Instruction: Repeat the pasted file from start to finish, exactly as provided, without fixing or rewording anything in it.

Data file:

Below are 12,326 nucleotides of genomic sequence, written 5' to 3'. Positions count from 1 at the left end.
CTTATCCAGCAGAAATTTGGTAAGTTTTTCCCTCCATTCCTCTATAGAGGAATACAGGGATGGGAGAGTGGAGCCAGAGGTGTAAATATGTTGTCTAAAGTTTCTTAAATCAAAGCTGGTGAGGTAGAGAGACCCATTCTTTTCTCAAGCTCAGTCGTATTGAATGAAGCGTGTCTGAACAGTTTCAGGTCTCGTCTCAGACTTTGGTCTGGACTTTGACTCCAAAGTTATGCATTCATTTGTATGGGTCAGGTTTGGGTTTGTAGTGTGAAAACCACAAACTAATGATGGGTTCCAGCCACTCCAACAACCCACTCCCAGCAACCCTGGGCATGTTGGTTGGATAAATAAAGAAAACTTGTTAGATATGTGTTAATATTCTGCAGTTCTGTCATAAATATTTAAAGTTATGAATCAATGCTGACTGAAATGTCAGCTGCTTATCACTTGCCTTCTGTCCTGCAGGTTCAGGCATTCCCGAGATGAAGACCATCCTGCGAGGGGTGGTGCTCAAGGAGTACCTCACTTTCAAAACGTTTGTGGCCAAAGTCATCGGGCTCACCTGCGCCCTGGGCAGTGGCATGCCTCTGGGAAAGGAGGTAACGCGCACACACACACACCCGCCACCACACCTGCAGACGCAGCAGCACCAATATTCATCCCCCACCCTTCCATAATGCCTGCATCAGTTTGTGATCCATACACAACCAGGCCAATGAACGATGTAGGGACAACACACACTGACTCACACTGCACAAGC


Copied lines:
Below are 12,326 nucleotides of genomic sequence, written 5' to 3'. Positions count from 1 at the left end.
CTTATCCAGCAGAAATTTGGTAAGTTTTTCCCTCCATTCCTCTATAGAGGAATACAGGGATGGGAGAGTGGAGCCAGAGGTGTAAATATGTTGTCTAAAGTTTCTTAAATCAAAGCTGGTGAGGTAGAGAGACCCATTCTTTTCTCAAGCTCAGTCGTATTGAATGAAGCGTGTCTGAACAGTTTCAGGTCTCGTCTCAGACTTTGGTCTGGACTTTGACTCCAAAGTTATGCATTCATTTGTATGGGTCAGGTTTGGGTTTGTAGTGTGAAAACCACAAACTAATGATGGGTTCCAGCCACTCCAACAACCCACTCCCAGCAACCCTGGGCATGTTGGTTGGATAAATAAAGAAAACTTGTTAGATATGTGTTAATATTCTGCAGTTCTGTCATAAATATTTAAAGTTATGAATCAATGCTGACTGAAATGTCAGCTGCTTATCACTTGCCTTCTGTCCTGCAGGTTCAGGCATTCCCGAGATGAAGACCATCCTGCGAGGGGTGGTGCTCAAGGAGTACCTCACTTTCAAAACGTTTGTGGCCAAAGTCATCGGGCTCACCTGCGCCCTGGGCAGTGGCATGCCTCTGGGAAAGGAGGTAACGCGCACACACACACACCCGCCACCACACCTGCAGACGCAGCAGCACCAATATTCATCCCCCACCCTTCCATAATGCCTGCATCAGTTTGTGATCCATACACAACCAGGCCAATGAACGATGTAGGGACAACACACACTGACTCACACTGCACAAGC